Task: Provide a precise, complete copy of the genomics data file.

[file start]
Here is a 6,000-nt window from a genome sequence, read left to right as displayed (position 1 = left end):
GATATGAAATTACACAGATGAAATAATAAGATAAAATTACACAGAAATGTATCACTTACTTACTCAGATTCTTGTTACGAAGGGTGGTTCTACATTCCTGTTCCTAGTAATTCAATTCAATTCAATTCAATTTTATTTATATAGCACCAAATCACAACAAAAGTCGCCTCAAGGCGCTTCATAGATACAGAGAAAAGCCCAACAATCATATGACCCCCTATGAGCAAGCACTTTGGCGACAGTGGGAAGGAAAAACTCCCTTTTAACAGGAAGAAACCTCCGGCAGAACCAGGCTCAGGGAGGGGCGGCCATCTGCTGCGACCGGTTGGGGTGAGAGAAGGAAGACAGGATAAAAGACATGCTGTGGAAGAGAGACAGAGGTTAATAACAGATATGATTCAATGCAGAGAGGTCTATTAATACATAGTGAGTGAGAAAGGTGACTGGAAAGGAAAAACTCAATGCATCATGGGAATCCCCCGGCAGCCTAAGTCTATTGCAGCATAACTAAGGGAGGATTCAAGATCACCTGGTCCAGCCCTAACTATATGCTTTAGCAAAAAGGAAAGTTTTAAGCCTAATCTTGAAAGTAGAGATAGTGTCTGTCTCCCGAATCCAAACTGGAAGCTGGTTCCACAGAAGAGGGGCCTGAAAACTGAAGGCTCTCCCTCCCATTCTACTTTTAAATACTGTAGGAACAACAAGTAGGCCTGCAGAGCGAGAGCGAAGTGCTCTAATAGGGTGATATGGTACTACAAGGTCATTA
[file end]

Here is a 6,000-nt window from a genome sequence, read left to right as displayed (position 1 = left end):
GATATGAAATTACACAGATGAAATAATAAGATAAAATTACACAGAAATGTATCACTTACTTACTCAGATTCTTGTTACGAAGGGTGGTTCTACATTCCTGTTCCTAGTAATTCAATTCAATTCAATTCAATTTTATTTATATAGCACCAAATCACAACAAAAGTCGCCTCAAGGCGCTTCATAGATACAGAGAAAAGCCCAACAATCATATGACCCCCTATGAGCAAGCACTTTGGCGACAGTGGGAAGGAAAAACTCCCTTTTAACAGGAAGAAACCTCCGGCAGAACCAGGCTCAGGGAGGGGCGGCCATCTGCTGCGACCGGTTGGGGTGAGAGAAGGAAGACAGGATAAAAGACATGCTGTGGAAGAGAGACAGAGGTTAATAACAGATATGATTCAATGCAGAGAGGTCTATTAATACATAGTGAGTGAGAAAGGTGACTGGAAAGGAAAAACTCAATGCATCATGGGAATCCCCCGGCAGCCTAAGTCTATTGCAGCATAACTAAGGGAGGATTCAAGATCACCTGGTCCAGCCCTAACTATATGCTTTAGCAAAAAGGAAAGTTTTAAGCCTAATCTTGAAAGTAGAGATAGTGTCTGTCTCCCGAATCCAAACTGGAAGCTGGTTCCACAGAAGAGGGGCCTGAAAACTGAAGGCTCTCCCTCCCATTCTACTTTTAAATACTGTAGGAACAACAAGTAGGCCTGCAGAGCGAGAGCGAAGTGCTCTAATAGGGTGATATGGTACTACAAGGTCATTA